Numerous studies have been completed throughout the United States, primarily by Civic Economics
, to measure the economic impact of shopping at locally-owned businesses compared to their non-local counterparts. The results of the studies show that one-and-a-half to four times as much money stays local when you shop at locally-owned businesses. One of the more robust studies done in Andersonville, Illinois
showed that, on average, an extra $25 of every $100 spent at a locally-owned business stayed in the local economy to create more economic activity, jobs, and benefits for the local community.
In Sonoma County, if we are able to shift even 1% of our estimated $9.85 billion in spending to locally-owned businesses, this would mean an estimated $98 million in additional revenue for local businesses annually. On top of that, the multiplier effect would keep an estimated $24 million circulating locally that would otherwise have left the community before the shift. These numbers are no small potatoes and are only the beginning of what is possible if the majority of community members make a concerted effort to Go Local First with their shopping decisions.
As illustrated above, a small shift in spending by everyone creates a huge amount of benefit that we all can take to the local bank . . . and should take to the local bank, as our local banks and credit unions play an important role in our local economy that increases the impact of the shift.
We all learn the basics of banking in high school economics, and, probably more of us, from the classic holiday movie "It's a Wonderful Life." The key concept we learn about banks is that they don't keep all of our money locked away in their vaults, but rather, lend most of the money we deposit to other people and businesses for business loans, mortgages, student loans, etc. This is known as fractional reserve lending, a process that allows banks and credit unions to lend 90% of their deposits, while keeping 10% in reserve to have enough cash on hand for withdrawals.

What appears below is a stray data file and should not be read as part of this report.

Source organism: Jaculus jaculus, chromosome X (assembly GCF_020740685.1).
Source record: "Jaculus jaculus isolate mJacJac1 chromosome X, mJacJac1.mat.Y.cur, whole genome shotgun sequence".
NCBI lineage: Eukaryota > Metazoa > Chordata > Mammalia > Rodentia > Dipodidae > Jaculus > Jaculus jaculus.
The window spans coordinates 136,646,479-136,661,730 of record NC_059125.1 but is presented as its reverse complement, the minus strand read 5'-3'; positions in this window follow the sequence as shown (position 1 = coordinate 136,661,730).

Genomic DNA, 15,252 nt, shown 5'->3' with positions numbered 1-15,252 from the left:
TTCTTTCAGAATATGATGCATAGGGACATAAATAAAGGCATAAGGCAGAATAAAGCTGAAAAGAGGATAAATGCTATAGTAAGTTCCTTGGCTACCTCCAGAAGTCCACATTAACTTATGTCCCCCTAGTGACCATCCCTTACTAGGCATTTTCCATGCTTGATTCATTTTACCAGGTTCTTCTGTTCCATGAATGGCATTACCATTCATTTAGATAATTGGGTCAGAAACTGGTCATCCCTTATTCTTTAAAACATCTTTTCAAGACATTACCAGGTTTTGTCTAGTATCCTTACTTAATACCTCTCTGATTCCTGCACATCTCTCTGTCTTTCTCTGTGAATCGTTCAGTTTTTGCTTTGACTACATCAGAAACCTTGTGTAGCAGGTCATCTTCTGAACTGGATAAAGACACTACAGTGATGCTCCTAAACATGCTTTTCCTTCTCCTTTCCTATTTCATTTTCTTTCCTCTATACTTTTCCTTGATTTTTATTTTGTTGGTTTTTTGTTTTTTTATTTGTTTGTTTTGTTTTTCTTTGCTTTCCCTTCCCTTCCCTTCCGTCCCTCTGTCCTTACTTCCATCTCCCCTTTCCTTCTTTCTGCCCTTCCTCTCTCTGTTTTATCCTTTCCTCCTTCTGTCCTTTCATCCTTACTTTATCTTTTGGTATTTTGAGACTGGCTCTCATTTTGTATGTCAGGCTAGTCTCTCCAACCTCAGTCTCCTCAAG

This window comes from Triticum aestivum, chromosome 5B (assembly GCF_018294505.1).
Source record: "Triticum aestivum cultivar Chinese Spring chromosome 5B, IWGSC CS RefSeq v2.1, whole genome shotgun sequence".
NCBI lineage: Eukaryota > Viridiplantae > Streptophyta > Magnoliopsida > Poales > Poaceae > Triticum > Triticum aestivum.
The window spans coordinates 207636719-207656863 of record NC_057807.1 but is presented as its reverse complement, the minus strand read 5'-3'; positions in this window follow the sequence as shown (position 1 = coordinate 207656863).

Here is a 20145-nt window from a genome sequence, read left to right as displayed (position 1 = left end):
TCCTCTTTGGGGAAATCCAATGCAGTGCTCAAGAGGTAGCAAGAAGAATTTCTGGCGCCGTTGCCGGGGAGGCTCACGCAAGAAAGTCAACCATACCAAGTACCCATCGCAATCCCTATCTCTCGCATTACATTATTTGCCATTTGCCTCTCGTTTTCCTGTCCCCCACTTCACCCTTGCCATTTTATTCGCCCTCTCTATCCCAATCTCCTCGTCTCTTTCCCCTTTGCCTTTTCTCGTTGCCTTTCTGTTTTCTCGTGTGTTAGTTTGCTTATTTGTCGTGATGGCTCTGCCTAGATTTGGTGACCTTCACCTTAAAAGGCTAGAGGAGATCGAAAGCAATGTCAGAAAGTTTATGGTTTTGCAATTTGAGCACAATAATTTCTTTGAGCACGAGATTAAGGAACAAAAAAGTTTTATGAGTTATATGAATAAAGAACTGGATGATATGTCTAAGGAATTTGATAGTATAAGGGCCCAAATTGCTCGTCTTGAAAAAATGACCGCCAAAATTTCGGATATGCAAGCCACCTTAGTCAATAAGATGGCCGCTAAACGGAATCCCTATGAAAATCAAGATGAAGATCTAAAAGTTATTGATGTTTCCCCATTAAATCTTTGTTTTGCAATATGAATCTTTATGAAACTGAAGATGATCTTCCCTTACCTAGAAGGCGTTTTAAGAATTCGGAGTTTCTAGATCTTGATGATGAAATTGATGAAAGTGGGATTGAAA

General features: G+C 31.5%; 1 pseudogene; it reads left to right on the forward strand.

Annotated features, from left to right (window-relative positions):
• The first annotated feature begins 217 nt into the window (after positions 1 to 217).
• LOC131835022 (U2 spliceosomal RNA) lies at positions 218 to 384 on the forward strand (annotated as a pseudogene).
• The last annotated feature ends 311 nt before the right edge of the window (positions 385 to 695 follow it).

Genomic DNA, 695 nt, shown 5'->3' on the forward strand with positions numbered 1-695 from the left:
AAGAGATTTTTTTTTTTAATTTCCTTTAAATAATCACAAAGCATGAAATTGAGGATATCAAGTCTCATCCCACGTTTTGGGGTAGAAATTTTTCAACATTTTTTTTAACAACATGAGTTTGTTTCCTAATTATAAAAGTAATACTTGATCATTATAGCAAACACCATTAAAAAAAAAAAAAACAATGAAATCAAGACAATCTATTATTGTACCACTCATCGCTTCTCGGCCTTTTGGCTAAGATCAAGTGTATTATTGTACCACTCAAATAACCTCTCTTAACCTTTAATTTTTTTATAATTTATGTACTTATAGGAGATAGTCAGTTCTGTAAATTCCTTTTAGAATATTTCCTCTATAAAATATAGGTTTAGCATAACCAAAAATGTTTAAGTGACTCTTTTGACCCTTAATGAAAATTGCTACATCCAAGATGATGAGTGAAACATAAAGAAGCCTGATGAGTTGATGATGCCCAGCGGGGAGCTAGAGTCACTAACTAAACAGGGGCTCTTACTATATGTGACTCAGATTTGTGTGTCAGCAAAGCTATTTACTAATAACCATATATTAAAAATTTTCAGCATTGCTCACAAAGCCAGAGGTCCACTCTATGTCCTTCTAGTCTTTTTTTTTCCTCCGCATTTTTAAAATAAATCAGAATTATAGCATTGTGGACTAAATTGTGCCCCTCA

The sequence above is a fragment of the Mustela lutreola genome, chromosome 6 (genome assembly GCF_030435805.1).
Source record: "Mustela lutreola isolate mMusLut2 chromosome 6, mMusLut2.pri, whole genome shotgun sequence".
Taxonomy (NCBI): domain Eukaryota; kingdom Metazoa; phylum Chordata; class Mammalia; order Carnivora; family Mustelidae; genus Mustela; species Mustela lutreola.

There is an important part of this process that is often overlooked, but is the key to maximizing the impact of the local banking multiplier . . . loans count as new reservable deposits. This means that the 90% of deposits that banks can lend to others become new deposits once the dollars make it back into a bank, and then 90% of those deposits can be lent, and then 90% of those deposits, and so on. In theory, banks and credit unions can create new loans, essentially new money, totaling nine times the amount of the original deposit if 100% of the loan proceeds make it back into a bank or credit union each time.
According to the FDIC and NCUA, there is approximately $11.5 billion deposited in banks and credit unions in Sonoma County, of which $5.3 billion or 46% resides at "non-local" banks. If we can shift just 10% of these deposits, or $534 million, to local banks it could generate up to $4.8 billion in new local lending. If just 25% of all the loans in the chain make it back into local banks, the $534 million could still create $620 million in new local lending.
The Bank Local shift, combined with a shift in spending to locally-owned businesses, would be a powerful force reshaping our local economic landscape for the better. By shifting demand to local businesses, it creates opportunities for our local financial institutions to invest our deposits through loans to increase local business capacity, which in turn allows local businesses and their employees to increase deposits and savings through their success. This virtuous cycle is a key driver for creating jobs and enduring well-being in Sonoma County for all members of society.
Next Week: Part 2 of 2 - Vote with Your Dollars: Investing & Giving